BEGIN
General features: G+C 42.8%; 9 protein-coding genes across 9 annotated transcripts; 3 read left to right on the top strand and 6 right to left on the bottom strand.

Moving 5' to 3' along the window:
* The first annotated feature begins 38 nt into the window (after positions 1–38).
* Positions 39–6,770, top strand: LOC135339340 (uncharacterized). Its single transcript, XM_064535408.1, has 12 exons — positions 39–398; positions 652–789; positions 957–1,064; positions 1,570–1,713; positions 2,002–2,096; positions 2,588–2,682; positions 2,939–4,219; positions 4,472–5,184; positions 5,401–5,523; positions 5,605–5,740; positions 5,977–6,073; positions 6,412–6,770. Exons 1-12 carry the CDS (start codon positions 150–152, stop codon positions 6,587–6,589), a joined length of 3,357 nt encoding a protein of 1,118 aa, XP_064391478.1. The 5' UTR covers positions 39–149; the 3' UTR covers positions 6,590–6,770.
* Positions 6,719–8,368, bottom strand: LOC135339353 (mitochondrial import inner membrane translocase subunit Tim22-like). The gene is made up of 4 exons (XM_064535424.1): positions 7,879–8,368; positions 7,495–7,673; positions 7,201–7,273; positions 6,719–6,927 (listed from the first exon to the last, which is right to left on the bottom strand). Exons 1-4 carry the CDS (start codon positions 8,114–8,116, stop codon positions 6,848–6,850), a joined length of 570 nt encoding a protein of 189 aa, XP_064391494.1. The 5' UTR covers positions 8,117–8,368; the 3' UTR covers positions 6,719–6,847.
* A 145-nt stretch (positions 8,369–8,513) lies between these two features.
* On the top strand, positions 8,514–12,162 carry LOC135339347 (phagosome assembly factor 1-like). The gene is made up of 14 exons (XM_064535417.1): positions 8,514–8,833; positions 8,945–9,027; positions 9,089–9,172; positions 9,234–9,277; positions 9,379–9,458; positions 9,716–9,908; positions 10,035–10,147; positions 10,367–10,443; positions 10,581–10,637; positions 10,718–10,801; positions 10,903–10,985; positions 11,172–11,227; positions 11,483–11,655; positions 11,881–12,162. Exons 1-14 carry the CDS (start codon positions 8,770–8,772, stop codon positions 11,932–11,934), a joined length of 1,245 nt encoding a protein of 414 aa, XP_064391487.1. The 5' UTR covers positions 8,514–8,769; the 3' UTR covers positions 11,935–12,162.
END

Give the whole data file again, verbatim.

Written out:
General features: G+C 42.8%; 9 protein-coding genes across 9 annotated transcripts; 3 read left to right on the top strand and 6 right to left on the bottom strand.

Moving 5' to 3' along the window:
* The first annotated feature begins 38 nt into the window (after positions 1–38).
* Positions 39–6,770, top strand: LOC135339340 (uncharacterized). Its single transcript, XM_064535408.1, has 12 exons — positions 39–398; positions 652–789; positions 957–1,064; positions 1,570–1,713; positions 2,002–2,096; positions 2,588–2,682; positions 2,939–4,219; positions 4,472–5,184; positions 5,401–5,523; positions 5,605–5,740; positions 5,977–6,073; positions 6,412–6,770. Exons 1-12 carry the CDS (start codon positions 150–152, stop codon positions 6,587–6,589), a joined length of 3,357 nt encoding a protein of 1,118 aa, XP_064391478.1. The 5' UTR covers positions 39–149; the 3' UTR covers positions 6,590–6,770.
* Positions 6,719–8,368, bottom strand: LOC135339353 (mitochondrial import inner membrane translocase subunit Tim22-like). The gene is made up of 4 exons (XM_064535424.1): positions 7,879–8,368; positions 7,495–7,673; positions 7,201–7,273; positions 6,719–6,927 (listed from the first exon to the last, which is right to left on the bottom strand). Exons 1-4 carry the CDS (start codon positions 8,114–8,116, stop codon positions 6,848–6,850), a joined length of 570 nt encoding a protein of 189 aa, XP_064391494.1. The 5' UTR covers positions 8,117–8,368; the 3' UTR covers positions 6,719–6,847.
* A 145-nt stretch (positions 8,369–8,513) lies between these two features.
* On the top strand, positions 8,514–12,162 carry LOC135339347 (phagosome assembly factor 1-like). The gene is made up of 14 exons (XM_064535417.1): positions 8,514–8,833; positions 8,945–9,027; positions 9,089–9,172; positions 9,234–9,277; positions 9,379–9,458; positions 9,716–9,908; positions 10,035–10,147; positions 10,367–10,443; positions 10,581–10,637; positions 10,718–10,801; positions 10,903–10,985; positions 11,172–11,227; positions 11,483–11,655; positions 11,881–12,162. Exons 1-14 carry the CDS (start codon positions 8,770–8,772, stop codon positions 11,932–11,934), a joined length of 1,245 nt encoding a protein of 414 aa, XP_064391487.1. The 5' UTR covers positions 8,514–8,769; the 3' UTR covers positions 11,935–12,162.